- The portfolio failed to fully participate in a momentum-driven rebound in international small caps due to our underweight to technology stocks.
- Despite a muted recovery in emerging markets, including short-term headwinds in Brazil, we remain bullish on the outlook for the region.
- The main areas of contrarian opportunity continue to include the UK and cyclical value stocks hampered by fears of a global slowdown.
After the dramatic fourth-quarter selloff, global markets rebounded strongly in the first quarter of 2019. Adding to the January effect, U.S. Federal Reserve Chairman Jerome Powell’s dovish turn re-ignited confidence in risk assets, driving global stocks to their best start in nearly a decade. Within this backdrop, the International Small Cap Strategy’s performance was mixed compared to the 10.65% gain for the benchmark MSCI EAFE Small Cap Index.
As discussed last quarter, the portfolio’s main overweights continue to be emerging markets and pro-cyclical sectors. We strongly believe that policy priorities around the world are now focused on generating growth and reflation of the real economy, as opposed to the prior decade’s focus on inflating asset prices. Perhaps the best example of this is China’s coordinated stimulus over the recent months, where tax cuts, bank reserve requirement ratio cuts and support for private enterprises are starting to manifest themselves throughout the economy. China Manufacturing PMI Index has snapped back since the start of the year, indicating stronger economic activity and improved labor market conditions. Value-added tax cuts are starting to flow through to lower consumer prices and stronger purchasing power. Combined with more progress on the U.S.-China trade and tariff negotiations, reflation polices have driven Chinese equities up 18% to start the year.
Despite their strong gains however, emerging markets as a whole did not bounce as much as their counterparts in Europe and the UK, mostly because they did not decline as dramatically in the prior quarter. This explains most of the portfolio’s regional underperformance trends. However, we do not assign much weighting to such short-term performance figures, as they are largely noise and unrelated to the underlying investment theses in our holdings.
Additionally, emerging markets were impacted by some late-quarter weakness in the Brazilian market. Optimism for the country’s newly elected reformist government was tempered after President Bolsonaro’s first 100 days proved chaotic. In particular, his hard line negotiating style and inability to secure a working majority in Congress now threaten his administration’s ability to make good on campaign promises of much needed pension reform and debt reduction. Faced with rapidly declining approval ratings, though, it appears that Bolsonaro has more recently shown willingness to soften his tactics and re-engage the opposition. Overall, we remain constructive on the recovery in Brazil if the country is able to implement this much-needed fiscal reform.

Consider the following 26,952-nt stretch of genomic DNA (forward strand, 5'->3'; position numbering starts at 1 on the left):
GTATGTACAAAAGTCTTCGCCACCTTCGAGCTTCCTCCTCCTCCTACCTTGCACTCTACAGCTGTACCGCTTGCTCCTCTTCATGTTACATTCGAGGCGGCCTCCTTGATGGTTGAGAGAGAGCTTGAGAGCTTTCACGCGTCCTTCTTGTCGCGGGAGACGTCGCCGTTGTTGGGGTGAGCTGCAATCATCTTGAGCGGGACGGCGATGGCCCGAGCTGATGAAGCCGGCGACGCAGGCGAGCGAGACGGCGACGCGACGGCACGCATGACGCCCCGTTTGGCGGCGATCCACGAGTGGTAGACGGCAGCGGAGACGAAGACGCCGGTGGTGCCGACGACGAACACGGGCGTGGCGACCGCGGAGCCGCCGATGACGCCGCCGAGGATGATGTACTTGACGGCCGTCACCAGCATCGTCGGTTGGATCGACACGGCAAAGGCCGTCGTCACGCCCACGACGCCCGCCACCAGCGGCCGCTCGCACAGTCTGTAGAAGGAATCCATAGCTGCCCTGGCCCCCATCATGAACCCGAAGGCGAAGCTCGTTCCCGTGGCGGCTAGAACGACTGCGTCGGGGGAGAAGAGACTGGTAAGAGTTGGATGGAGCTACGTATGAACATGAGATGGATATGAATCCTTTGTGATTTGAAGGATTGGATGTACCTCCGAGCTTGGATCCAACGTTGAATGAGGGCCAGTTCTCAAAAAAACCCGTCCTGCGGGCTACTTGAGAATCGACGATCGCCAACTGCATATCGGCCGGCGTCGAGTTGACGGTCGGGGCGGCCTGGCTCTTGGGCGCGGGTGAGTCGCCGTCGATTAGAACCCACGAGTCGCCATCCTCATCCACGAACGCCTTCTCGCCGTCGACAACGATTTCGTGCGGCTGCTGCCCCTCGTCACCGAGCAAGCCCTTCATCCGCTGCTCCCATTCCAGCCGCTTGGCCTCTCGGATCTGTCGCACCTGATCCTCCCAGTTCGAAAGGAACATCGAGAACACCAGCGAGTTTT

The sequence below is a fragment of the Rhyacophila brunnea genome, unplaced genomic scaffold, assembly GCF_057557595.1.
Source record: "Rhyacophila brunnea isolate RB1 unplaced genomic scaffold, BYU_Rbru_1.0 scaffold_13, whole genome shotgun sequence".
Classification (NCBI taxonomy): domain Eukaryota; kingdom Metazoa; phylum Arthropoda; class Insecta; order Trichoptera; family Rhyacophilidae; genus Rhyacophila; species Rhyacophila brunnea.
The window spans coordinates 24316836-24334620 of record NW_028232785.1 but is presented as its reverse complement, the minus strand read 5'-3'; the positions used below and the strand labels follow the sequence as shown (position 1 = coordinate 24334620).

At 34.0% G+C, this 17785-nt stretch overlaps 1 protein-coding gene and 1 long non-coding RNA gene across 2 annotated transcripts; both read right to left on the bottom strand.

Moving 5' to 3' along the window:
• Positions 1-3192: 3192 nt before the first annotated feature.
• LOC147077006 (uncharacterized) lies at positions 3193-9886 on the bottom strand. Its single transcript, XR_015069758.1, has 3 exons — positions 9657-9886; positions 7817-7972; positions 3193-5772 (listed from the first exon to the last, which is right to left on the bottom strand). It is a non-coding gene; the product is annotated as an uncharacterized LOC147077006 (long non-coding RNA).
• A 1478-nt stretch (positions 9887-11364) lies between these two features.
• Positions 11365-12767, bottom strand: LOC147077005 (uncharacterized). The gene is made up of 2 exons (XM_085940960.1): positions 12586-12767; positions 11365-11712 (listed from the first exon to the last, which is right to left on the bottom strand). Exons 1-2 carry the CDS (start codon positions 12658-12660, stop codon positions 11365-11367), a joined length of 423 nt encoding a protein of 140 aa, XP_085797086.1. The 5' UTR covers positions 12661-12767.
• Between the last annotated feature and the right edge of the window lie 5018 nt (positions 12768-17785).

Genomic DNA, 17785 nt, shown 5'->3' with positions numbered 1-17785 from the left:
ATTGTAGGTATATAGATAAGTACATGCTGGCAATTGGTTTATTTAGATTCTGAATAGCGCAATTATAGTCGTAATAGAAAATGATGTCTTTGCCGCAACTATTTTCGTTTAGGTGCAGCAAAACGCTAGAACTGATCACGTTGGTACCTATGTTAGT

At the sector level, the first quarter was dominated by a return to growth and momentum factors, with information technology (IT) stocks leading the charge. As in prior years, IT continues to be a challenging sector for us, as valuations remain expensive, and unprofitable/unsustainable business models continue to flood the market. While our tech holdings generally performed well in the quarter, we remain underweight the sector as we do not see many ideas that warrant investment with a sufficient margin of safety.
Energy was another strong sector and contributed meaningfully to the portfolio’s performance. After the fourth quarter’s sharp drop, crude oil prices rebounded nearly 30%, led by Saudi production cuts, Iran/Venezuela sanctions and a weaker U.S. dollar. As investors feel increasingly comfortable that the global growth narrative remains on track, we believe demand for energy should remain strong through the summer months, and we remain meaningfully overweight the sector.
"Emerging markets remain attractively priced and are a leading beneficiary of dovish U.S. dollar policy and global reflation."
In addition to the rally in energy, we also had winners in the communication services and consumer staples sectors where company-specific execution stories drove strong stock price appreciation. Entertainment One, whose content franchises include Peppa Pig, PJ Masks and the Mark Gordon family of television shows, continues to benefit from the scarcity of premium media assets. Nomad Foods, a leader in the Western European frozen food market, consistently drove market share and category growth in its key must-win markets. Thai Union, one of the world’s leading ambient seafood manufacturers, finally saw relief from high tuna prices. With lower input costs, and restructuring potential in its restaurant operations, we are optimistic on Thai Union’s continued profit recovery this year.